But Sheila comes to define this externalized means of trying to become who she wants to be as “cheating”:
It is cheating to treat oneself as an object, or as an object to tend to, or as an icon. It was true four thousand years ago when our ancestors wandered the desert, and it’s as true today when the icon is ourself. . . . When we try to turn ourselves into a beautiful object, it is because we mistakenly consider ourselves to be an object.”
She is only able to reach this epiphany through her friendship with Margaux. Sheila realizes that in using Margaux’s words from her recordings
I had plagiarized her being and mixed it up with the ugliness in me. Then she had looked into it, and like looking into a funhouse mirror, thought the decadent, narcissistic, meaningless person she saw was her—when it was myself. Unwilling to be naked, I had made her naked instead. I had not worked hard, or at all.
This goes against Margaux’s own artistic ethos, which remains steady throughout the novel, even as Sheila searches for an ethos of her own. Marguax’s ethics is emblematized by the Ugly Painting Competition that begins and ends the novel, wherein she and her artist friend, Sholem, resolve to paint the ugliest painting possible. Sholem goes about this by making lists:
lists of beautiful subjects, beautiful colours, and beautiful forms. And he tried to understand what ugliness was made of, to avoid making something so ugly that it filled him with shame—the feeling of having raped himself. He made lists of what to avoid—formal arrangements and styles.
But once he has created the ugly painting, it haunts him: he can’t free himself from the awful feeling of having deliberately made something ugly. This, Heti implies, is the problem with Sholem as an artist: his fear of failure, and his need for control. “Sholem should have been ugly with all of his heart,” says Margaux. “From his centre, not from a list.”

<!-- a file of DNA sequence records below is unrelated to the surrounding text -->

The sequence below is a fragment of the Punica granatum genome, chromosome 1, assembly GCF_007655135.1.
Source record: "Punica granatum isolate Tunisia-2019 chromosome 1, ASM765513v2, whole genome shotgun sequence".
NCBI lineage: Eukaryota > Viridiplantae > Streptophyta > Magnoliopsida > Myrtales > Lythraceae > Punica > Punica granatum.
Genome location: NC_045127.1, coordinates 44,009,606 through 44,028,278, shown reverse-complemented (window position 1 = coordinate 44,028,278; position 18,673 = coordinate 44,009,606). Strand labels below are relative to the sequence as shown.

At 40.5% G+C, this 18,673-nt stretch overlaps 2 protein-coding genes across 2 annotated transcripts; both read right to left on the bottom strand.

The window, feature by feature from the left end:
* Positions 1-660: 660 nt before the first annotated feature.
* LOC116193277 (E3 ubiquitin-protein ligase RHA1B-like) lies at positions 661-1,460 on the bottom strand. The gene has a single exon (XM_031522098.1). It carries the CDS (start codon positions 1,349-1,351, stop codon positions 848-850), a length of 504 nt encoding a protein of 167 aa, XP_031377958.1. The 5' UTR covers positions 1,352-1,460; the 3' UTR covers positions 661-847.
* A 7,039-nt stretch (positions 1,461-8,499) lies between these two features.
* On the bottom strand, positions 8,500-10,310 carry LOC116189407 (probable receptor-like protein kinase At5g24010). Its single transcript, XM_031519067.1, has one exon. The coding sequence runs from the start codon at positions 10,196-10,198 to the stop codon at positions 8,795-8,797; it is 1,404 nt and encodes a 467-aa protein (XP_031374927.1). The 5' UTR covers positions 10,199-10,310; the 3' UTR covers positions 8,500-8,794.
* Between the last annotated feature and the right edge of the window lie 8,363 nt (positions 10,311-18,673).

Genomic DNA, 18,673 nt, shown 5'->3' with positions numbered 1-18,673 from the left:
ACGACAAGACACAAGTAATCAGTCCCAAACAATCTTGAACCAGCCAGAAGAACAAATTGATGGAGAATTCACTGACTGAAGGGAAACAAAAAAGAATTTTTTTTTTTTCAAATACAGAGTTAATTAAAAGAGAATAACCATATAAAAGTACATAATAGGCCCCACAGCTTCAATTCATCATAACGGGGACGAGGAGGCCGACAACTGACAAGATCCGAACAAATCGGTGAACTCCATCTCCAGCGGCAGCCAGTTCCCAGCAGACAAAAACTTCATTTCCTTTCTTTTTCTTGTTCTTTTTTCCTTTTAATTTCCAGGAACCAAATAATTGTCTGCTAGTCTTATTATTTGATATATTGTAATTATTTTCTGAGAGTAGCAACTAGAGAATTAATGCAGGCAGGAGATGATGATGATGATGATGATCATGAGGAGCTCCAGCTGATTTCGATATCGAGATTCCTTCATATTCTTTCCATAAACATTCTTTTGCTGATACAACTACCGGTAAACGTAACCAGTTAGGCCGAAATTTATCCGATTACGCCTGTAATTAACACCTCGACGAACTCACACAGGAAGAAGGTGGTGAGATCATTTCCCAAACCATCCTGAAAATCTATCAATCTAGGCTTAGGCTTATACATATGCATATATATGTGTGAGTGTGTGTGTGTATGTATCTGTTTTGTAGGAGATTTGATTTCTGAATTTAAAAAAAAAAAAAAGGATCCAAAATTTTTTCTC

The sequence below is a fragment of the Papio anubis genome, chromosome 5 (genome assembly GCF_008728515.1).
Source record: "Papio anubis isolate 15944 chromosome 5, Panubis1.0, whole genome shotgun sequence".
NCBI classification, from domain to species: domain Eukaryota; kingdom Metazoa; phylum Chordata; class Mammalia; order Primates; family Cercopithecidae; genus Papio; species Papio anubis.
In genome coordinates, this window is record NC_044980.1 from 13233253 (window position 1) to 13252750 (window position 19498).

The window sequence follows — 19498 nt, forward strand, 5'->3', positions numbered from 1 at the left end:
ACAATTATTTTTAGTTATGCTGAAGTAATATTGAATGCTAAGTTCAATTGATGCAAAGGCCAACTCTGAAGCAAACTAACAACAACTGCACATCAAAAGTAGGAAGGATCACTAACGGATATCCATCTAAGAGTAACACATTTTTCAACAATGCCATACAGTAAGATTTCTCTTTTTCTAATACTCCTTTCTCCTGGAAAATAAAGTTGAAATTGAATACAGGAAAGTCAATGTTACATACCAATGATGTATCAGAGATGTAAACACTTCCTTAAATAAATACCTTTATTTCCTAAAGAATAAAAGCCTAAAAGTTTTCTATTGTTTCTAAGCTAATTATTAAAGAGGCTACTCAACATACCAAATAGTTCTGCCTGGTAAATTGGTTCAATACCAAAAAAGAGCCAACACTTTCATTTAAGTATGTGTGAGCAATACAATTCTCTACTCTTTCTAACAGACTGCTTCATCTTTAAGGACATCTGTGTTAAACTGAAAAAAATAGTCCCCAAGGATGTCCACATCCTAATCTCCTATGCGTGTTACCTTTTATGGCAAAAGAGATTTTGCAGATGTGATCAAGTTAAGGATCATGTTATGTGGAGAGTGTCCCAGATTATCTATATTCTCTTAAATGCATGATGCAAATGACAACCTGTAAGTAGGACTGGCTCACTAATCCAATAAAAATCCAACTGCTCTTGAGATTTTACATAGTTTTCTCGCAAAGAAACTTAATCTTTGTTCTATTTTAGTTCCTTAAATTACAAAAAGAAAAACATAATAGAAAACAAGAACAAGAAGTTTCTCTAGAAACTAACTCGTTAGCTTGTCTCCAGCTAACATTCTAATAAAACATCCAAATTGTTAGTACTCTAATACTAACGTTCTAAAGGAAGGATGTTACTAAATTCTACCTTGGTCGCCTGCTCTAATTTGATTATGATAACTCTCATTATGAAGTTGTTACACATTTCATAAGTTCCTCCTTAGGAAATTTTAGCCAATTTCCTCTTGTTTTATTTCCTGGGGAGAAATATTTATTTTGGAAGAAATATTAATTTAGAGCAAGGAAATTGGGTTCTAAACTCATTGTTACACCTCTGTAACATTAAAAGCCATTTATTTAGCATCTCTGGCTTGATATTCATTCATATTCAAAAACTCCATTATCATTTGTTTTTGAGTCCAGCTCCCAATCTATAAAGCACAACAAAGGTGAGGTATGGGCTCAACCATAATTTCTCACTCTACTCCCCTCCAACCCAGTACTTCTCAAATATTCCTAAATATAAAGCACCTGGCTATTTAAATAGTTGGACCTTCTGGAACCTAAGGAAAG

This is of course the lesson Sheila has to learn over the course of the novel: that art has to come from within. From the beginning Margaux encourages her to “put on this crappy play” because it would be “more in the service of [Sheila’s] life.” Later, she asks, “Does it have to be a play?”
So perhaps this book is Sheila Heti’s ugly painting. The genius of Heti’s conceit is that if the novel seems sometimes a bit thin, or self-indulgent, a case could be made that this is part of the point. I did get the feeling, reading How Should a Person Be?, that Heti’s editor at Anansi is a little afraid of her. There are occasional digressions that amount to little, as well as a whole sub-theme involving ancient Jews that didn’t seem to cohere with the rest. But these faults are minor and it would be wrong to linger on them: with Heti, it’s all about the writing. From pithy quotables (“Night fell, but then, there are always holes to fall into,”) to the oddly profound (“If now in some ways I drink too much, it’s not that I lack a reverence for the world”), this is a novel that rewards reading, sitting with, and rereading.
Lauren Elkin is a Paris-based writer and literary critic. She recently obtained her PhD in English literature, and her first novel, Floating Cities, will be published in the fall by Editions Héloïse d’Ormesson. She teaches at New York University in France.